Our opinion: Taking the lead on new relief
Unless members of Congress find some way to compromise and give Americans an early Christmas through a new round of COVID-19 relief funding, the holiday season will be grim for tens of millions of people. President Donald Trump can do little about that — but he can do something.
Among many flaws in the original CARES Act was a provision that states had to spend all the money allocated to them under the bill by Dec. 30. In March, that may have seemed reasonable.
But the powers-that-be in Washington, where money flows out like gravy on Thanksgiving Day, failed to take into account the more prudent approach many governors have taken.
In state capitals, many leaders adopted the wise policy of holding onto federal funding in case of a rainier day than even that of March, when the CARES Act was enacted. As a result, tens of billions of dollars remain unspent.
State and local governments allocated CARES Act money now may face a spend-it-or-lose-it situation. Instead of conserving resources that may be needed badly early next year, they are being told to spend the cash before the end of the year.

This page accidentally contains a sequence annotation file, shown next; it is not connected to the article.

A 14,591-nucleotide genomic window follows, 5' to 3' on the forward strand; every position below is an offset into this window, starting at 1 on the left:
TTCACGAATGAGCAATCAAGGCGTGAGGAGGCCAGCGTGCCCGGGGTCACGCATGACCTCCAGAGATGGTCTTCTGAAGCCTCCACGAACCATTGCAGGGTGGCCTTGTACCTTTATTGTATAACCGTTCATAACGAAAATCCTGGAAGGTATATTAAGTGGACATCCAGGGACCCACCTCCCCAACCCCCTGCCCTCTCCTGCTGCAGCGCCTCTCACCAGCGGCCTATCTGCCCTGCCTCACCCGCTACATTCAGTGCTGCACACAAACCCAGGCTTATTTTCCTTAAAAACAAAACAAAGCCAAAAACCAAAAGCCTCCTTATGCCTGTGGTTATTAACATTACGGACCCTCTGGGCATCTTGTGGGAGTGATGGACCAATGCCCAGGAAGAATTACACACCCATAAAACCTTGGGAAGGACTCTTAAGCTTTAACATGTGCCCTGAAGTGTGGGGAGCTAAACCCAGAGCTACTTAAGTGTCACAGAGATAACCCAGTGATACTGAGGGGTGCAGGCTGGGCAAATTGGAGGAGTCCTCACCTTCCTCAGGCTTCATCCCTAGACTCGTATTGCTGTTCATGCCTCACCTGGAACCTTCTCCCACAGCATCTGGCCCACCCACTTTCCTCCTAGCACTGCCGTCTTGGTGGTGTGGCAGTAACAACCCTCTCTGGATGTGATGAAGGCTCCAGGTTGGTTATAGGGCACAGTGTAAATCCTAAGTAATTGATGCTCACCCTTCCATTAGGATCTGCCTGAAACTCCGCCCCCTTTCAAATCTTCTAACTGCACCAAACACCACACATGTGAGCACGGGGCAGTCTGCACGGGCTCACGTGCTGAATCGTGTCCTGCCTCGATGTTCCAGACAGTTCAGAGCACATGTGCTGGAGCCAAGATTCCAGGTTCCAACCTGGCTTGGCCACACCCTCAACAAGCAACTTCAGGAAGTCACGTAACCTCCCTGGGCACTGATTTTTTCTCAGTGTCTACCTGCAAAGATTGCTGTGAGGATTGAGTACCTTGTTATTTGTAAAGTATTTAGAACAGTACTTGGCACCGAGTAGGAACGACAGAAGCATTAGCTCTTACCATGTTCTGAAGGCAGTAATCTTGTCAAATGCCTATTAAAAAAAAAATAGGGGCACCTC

Trump could take the initiative by demanding that Congress scrap the Dec. 30 deadline. Surely Republican and Democrat lawmakers can manage to agree on that.
No one can say when partisan bickering in Congress will ease enough to permit enactment of a new CARES Act. As a lame-duck president, Trump can have little influence in that regard.
But he can and should make it a priority to mobilize public opinion in favor of extending the Dec. 30 deadline. That would be the president’s opportunity to do one last, enormous service to Americans — and he should seize it.